The other thing, is that these tags are premium tags in most states, and I can't imagine that anyone who would be serious enough to put in for it, and draw it, that they would jeopardize that hunt by doing something so blatantly wrong.  Maybe he wanted to spend more quality time with him working off community service or something.

Some people....Ugh!

GooseHunter Jr's picture

These poaches cases are

These poaches cases are really starting to wear on me.  While the fines are a great way for the states to recoup some of the costs lost by the taking the animal illegally, but I am wondering if you still fine them but you start making it a mandatory jail time for offenses.  Some of these guys might have more money that time and maybe some time behind bars will changes their ways and maybe make others  think twice about knowing if they get caught the will goto jail no matter what.  I also think they should all be required to do some sort of community service for the state in a wildlife related postion.  make them speak at some seminars about the downfalls of poachig.

SGM's picture

What is wrong with these people?

These stories make me sick everytime I see one. I really wish these article would stop calling these people hunters as they are not, they are poachers! Head line should read POACHERS killed or Poachers facing charges. Saying hunters gives us all a bad name that sticks in peoples mind and fuels the antis. If someone kills someone with a base ball bat you do not see a headline reading "Ball player kills man", it reads man killed with a bat. I just hate being lumped into that group. Killing 3 goats or firing into a heard or antelope is totally stupid and uncalled for. What a waste of some fine aninals and what a loss to other hunters down the line. How much ego or greed does it take to do this? I hope all these poachers get hammered with max fines as none of this was by accident.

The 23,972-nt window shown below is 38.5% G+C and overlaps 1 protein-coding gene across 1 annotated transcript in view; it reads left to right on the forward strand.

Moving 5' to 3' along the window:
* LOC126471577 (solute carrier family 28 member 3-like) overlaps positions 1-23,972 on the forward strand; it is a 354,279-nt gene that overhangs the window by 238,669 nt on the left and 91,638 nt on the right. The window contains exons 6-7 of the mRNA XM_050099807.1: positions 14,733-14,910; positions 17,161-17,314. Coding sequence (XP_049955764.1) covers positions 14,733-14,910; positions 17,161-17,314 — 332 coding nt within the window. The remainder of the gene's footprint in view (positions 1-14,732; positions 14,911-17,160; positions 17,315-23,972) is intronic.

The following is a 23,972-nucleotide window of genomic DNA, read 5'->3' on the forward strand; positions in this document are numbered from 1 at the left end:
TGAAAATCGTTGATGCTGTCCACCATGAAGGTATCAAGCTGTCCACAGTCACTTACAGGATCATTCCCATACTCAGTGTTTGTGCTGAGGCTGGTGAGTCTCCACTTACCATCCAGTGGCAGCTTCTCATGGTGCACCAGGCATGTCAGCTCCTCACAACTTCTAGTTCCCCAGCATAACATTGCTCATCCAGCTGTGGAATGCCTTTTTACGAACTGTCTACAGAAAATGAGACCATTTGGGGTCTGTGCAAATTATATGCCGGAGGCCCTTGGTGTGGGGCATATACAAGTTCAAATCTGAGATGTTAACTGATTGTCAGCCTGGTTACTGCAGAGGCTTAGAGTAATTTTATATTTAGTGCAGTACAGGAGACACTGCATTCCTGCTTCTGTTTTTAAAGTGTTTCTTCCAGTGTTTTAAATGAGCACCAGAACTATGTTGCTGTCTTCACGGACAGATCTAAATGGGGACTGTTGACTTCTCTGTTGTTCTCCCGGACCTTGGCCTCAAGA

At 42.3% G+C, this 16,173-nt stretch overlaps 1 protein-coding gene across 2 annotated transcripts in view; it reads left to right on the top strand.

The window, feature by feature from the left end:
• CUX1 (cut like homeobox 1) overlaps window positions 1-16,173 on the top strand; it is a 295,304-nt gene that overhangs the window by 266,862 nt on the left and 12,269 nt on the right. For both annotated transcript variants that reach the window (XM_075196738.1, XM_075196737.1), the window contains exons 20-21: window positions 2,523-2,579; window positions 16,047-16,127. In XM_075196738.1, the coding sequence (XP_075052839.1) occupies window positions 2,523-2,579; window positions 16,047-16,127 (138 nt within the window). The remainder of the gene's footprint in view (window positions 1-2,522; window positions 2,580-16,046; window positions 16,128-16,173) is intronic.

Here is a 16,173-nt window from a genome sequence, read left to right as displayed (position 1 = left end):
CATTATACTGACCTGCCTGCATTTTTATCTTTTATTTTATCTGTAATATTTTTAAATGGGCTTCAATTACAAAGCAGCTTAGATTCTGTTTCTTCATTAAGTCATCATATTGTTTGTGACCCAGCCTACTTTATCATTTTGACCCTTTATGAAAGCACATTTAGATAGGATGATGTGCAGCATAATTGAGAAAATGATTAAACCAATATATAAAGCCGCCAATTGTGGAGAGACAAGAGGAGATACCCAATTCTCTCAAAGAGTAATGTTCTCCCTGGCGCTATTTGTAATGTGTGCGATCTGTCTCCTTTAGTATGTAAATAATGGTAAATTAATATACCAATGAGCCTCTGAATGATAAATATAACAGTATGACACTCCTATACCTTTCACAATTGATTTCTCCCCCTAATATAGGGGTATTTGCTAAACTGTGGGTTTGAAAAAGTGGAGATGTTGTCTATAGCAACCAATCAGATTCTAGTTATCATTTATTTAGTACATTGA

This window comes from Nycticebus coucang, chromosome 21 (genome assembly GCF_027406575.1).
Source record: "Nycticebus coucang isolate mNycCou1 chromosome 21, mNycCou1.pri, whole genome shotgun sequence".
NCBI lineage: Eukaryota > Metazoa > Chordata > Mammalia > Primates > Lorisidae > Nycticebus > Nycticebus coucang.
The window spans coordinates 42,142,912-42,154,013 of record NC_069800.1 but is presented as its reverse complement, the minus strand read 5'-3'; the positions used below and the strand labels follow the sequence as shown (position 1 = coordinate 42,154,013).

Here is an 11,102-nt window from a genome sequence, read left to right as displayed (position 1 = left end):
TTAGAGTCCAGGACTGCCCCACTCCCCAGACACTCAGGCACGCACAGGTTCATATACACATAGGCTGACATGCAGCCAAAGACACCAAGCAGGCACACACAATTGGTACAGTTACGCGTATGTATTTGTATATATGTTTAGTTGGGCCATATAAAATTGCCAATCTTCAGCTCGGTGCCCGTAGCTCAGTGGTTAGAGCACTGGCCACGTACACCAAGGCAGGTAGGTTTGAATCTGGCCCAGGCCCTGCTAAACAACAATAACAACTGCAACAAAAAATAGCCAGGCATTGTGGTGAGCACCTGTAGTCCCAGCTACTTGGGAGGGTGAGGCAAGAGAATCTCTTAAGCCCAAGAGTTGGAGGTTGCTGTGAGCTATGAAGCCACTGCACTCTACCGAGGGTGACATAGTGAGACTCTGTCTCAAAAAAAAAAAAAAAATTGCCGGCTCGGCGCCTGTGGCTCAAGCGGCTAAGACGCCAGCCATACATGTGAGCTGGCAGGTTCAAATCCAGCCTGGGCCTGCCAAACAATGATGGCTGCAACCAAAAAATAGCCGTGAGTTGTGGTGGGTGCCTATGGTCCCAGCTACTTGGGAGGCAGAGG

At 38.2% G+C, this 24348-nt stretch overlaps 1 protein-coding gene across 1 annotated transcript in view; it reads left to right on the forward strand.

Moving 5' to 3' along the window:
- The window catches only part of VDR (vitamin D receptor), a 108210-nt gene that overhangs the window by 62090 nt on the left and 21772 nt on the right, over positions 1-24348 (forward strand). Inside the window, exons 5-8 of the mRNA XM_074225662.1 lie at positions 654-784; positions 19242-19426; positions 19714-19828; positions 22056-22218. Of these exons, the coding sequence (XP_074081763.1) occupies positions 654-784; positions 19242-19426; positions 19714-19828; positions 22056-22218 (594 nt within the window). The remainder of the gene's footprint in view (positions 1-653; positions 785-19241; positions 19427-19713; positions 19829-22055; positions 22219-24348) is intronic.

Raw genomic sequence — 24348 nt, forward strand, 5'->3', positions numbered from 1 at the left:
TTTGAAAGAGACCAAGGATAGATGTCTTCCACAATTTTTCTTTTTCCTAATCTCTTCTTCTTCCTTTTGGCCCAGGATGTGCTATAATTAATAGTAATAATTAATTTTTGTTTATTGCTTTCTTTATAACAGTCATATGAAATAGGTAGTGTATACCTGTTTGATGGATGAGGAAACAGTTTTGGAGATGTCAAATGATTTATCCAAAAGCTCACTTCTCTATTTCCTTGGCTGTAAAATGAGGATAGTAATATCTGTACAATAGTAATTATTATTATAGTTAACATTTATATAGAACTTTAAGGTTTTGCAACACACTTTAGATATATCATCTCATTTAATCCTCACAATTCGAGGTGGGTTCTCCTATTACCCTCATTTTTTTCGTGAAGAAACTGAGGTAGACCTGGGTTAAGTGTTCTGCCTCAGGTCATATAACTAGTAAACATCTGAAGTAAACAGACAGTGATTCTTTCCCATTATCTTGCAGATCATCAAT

numbnutz's picture

When will people start being

When will people start being responsible. I hope these three people get the book thrown at them. I'm still mad after reading this story. They had tags to take animals but just couldn't take one like there tags allowed. I don't understand the need to break the law like that. I really hope that they do loose the privlages for life. I know they wouldn't be coming here since OR is part of the wildlife pact. I'm glad the witnesses stepped up to catch these guys. Congrats to law enforcement for doing a good job on this case.

hunter25's picture

Once again a ridiculous

Once again a ridiculous poaching case. These guys actually had a tag however but still just couldn't stop themselves from breaking the law. What could come over a person that they just start shooting and don't stop until everything available is down? I just don't understand people like this. Hopefully they will be punished appropriately for the crime and will never get the chance to do it again.